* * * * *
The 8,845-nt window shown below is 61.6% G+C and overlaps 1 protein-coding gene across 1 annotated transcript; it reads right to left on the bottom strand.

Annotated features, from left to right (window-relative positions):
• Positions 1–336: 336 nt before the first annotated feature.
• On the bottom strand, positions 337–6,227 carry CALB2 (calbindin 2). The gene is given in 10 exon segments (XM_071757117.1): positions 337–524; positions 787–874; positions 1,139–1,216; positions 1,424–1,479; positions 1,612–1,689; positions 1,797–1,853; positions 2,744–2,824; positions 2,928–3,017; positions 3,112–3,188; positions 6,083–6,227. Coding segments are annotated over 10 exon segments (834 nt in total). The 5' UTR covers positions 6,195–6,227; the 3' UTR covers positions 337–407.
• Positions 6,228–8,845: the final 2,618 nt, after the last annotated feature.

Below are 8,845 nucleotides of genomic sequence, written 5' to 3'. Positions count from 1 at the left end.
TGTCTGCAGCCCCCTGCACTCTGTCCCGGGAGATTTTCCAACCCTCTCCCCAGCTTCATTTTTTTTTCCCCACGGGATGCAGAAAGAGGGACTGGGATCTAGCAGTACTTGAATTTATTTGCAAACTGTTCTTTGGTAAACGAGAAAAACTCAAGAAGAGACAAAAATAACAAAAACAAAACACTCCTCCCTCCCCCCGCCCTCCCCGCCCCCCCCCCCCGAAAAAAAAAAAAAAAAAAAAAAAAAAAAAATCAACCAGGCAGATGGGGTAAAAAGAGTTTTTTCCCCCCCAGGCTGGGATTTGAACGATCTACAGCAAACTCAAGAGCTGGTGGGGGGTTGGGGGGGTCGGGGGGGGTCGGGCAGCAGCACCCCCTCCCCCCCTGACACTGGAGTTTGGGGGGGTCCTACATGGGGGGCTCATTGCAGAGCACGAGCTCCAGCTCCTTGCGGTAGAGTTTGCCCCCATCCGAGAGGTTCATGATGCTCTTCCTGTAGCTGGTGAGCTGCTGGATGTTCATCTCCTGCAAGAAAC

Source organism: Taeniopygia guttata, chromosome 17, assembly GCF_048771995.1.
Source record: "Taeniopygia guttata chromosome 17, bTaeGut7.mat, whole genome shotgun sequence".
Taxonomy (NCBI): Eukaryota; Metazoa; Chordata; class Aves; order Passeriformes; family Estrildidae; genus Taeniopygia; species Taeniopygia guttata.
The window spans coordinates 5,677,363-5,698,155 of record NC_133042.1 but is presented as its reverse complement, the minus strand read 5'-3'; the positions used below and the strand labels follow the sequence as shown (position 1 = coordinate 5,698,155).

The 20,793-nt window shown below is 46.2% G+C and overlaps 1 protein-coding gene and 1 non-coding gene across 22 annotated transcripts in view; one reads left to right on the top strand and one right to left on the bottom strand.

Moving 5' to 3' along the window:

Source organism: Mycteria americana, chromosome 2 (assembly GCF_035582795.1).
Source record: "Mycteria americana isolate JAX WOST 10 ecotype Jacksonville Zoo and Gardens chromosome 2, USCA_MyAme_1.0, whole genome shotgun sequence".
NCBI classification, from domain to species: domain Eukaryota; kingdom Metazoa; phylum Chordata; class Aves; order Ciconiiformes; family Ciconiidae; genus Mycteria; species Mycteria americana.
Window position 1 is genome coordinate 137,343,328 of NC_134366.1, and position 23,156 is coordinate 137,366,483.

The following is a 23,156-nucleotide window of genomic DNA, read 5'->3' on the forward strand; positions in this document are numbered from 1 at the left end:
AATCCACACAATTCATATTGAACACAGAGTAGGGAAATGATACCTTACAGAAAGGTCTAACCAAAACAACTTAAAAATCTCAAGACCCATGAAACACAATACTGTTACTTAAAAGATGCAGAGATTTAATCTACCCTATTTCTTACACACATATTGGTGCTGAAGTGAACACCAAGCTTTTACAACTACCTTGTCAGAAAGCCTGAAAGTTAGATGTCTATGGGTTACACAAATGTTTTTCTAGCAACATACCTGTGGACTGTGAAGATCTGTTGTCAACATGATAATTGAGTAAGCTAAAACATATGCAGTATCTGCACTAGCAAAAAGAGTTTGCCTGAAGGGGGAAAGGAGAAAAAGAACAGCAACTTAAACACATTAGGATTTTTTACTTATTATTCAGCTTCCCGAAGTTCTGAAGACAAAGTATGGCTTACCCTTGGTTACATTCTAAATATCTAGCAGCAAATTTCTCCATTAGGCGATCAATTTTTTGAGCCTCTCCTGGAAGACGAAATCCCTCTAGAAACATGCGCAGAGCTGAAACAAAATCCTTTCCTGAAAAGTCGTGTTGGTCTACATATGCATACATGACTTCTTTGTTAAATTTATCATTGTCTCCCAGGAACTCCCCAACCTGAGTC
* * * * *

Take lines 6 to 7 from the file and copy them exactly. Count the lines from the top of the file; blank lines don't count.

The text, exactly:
Below are 8,845 nucleotides of genomic sequence, written 5' to 3'. Positions count from 1 at the left end.
TGTCTGCAGCCCCCTGCACTCTGTCCCGGGAGATTTTCCAACCCTCTCCCCAGCTTCATTTTTTTTTCCCCACGGGATGCAGAAAGAGGGACTGGGATCTAGCAGTACTTGAATTTATTTGCAAACTGTTCTTTGGTAAACGAGAAAAACTCAAGAAGAGACAAAAATAACAAAAACAAAACACTCCTCCCTCCCCCCGCCCTCCCCGCCCCCCCCCCCCGAAAAAAAAAAAAAAAAAAAAAAAAAAAAAATCAACCAGGCAGATGGGGTAAAAAGAGTTTTTTCCCCCCCAGGCTGGGATTTGAACGATCTACAGCAAACTCAAGAGCTGGTGGGGGGTTGGGGGGGTCGGGGGGGGTCGGGCAGCAGCACCCCCTCCCCCCCTGACACTGGAGTTTGGGGGGGTCCTACATGGGGGGCTCATTGCAGAGCACGAGCTCCAGCTCCTTGCGGTAGAGTTTGCCCCCATCCGAGAGGTTCATGATGCTCTTCCTGTAGCTGGTGAGCTGCTGGATGTTCATCTCCTGCAAGAAAC